Landmarks don't come much more iconic than the Eiffel Tower, but if you've ever visited it in person you may have found the first floor mildly underwhelming. Architectural firm Moatti-Rivière aims to change this, and add some sustainable technology to the mix, during a redevelopment of the tower's first floor that's currently underway.
First begun in 2012 and due for completion in August of this year, the redevelopment tackles a space measuring some 4,586 sq m (49,363 sq ft), out of the first floor's total available floorspace of 5,420 sq m (58,340 sq ft). The project's budget is €25 million (roughly US$34.6 million) and the Eiffel Tower remains open to the public throughout the process.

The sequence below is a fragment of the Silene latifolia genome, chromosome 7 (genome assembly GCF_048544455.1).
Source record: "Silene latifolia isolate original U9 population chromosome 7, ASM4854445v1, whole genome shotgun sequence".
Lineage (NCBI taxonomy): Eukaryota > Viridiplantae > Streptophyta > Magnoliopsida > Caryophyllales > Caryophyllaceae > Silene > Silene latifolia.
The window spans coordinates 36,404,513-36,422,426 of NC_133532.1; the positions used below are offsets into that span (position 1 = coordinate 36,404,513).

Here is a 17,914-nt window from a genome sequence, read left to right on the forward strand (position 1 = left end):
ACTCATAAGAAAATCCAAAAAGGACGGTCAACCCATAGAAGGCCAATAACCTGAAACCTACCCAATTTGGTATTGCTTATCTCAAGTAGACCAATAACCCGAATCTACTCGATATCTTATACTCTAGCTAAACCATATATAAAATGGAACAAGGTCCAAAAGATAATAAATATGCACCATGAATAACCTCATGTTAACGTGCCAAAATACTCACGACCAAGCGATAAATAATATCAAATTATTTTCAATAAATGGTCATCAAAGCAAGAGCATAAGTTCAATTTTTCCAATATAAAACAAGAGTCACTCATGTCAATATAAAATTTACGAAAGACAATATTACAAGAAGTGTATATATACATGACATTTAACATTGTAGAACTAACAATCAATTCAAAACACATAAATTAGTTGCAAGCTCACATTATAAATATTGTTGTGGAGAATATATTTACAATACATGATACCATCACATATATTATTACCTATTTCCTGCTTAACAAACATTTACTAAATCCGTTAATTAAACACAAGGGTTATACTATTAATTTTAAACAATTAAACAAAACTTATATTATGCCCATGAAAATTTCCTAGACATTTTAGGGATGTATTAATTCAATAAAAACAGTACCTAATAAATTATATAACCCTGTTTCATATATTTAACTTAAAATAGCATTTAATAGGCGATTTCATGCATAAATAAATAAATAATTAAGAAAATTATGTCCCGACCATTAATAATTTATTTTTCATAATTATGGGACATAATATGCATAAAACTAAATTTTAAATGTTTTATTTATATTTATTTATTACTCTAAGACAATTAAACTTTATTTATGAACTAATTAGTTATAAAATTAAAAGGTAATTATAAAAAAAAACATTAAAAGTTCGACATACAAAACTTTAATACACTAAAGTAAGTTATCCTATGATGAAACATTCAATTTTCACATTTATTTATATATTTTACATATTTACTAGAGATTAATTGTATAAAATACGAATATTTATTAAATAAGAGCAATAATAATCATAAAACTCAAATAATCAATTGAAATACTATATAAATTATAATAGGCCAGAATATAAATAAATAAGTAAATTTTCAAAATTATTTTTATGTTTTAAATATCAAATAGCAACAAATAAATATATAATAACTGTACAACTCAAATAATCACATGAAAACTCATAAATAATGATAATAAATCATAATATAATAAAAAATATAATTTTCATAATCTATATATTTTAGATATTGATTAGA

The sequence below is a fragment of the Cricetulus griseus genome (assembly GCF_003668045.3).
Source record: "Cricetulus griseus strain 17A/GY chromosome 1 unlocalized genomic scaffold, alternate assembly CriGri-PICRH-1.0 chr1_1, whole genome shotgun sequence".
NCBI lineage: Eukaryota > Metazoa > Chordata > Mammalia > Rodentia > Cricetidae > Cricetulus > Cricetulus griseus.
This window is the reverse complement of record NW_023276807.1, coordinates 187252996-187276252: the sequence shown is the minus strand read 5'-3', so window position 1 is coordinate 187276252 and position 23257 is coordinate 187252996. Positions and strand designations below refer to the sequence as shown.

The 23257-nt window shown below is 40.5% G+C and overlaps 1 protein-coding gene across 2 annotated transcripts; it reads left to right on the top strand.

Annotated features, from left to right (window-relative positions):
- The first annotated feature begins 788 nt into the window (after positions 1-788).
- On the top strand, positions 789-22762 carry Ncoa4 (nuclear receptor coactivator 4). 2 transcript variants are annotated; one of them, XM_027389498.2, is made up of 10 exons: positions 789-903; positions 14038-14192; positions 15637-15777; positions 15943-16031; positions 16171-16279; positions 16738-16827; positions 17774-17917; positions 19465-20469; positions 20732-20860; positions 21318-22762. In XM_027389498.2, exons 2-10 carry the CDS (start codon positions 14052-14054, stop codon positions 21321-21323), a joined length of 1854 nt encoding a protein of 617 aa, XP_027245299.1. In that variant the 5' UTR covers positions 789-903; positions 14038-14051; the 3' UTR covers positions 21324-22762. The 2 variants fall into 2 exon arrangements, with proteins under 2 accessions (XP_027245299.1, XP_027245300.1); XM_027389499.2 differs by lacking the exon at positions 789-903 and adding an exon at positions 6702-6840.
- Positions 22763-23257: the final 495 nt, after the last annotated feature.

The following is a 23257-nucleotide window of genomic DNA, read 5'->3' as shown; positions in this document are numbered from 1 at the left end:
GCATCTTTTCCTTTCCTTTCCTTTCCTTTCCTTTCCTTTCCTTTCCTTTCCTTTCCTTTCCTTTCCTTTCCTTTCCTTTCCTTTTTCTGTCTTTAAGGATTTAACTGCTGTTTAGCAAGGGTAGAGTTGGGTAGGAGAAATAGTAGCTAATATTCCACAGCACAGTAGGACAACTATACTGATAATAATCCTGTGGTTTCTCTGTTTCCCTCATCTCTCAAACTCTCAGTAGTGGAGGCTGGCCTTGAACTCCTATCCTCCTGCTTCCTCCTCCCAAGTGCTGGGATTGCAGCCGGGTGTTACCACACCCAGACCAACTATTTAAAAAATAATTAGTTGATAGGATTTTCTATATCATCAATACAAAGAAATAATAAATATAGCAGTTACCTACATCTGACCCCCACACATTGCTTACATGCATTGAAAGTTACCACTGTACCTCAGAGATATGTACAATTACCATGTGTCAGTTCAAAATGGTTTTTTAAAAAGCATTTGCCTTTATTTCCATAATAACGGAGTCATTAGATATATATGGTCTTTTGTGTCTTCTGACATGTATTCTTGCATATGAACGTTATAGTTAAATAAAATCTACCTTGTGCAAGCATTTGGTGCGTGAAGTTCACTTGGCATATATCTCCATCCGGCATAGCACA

Once completed, accessibility for disabled visitors will be greatly improved, and the newly renovated floor will also feature rebuilt reception and conference rooms, a visitor center, restaurants, a museum space, pavilions and shops. Interestingly, a glass floor area is set to be installed, affording a view from 57 m (187 ft) up.
Moatti-Rivière name-checks a shopping list of sustainable technology slated for installation on the tower – solar panels are intended for the pavilion roofs, while wind turbines, a rainwater catchment system, and LED lighting also feature.
Further details on the project are rather slim at present, so we're unable to comment on the impact that the green tech will have on the Eiffel Tower's presumably huge carbon footprint. We've reached out to Moatti-Rivière for more information, and will keep you posted.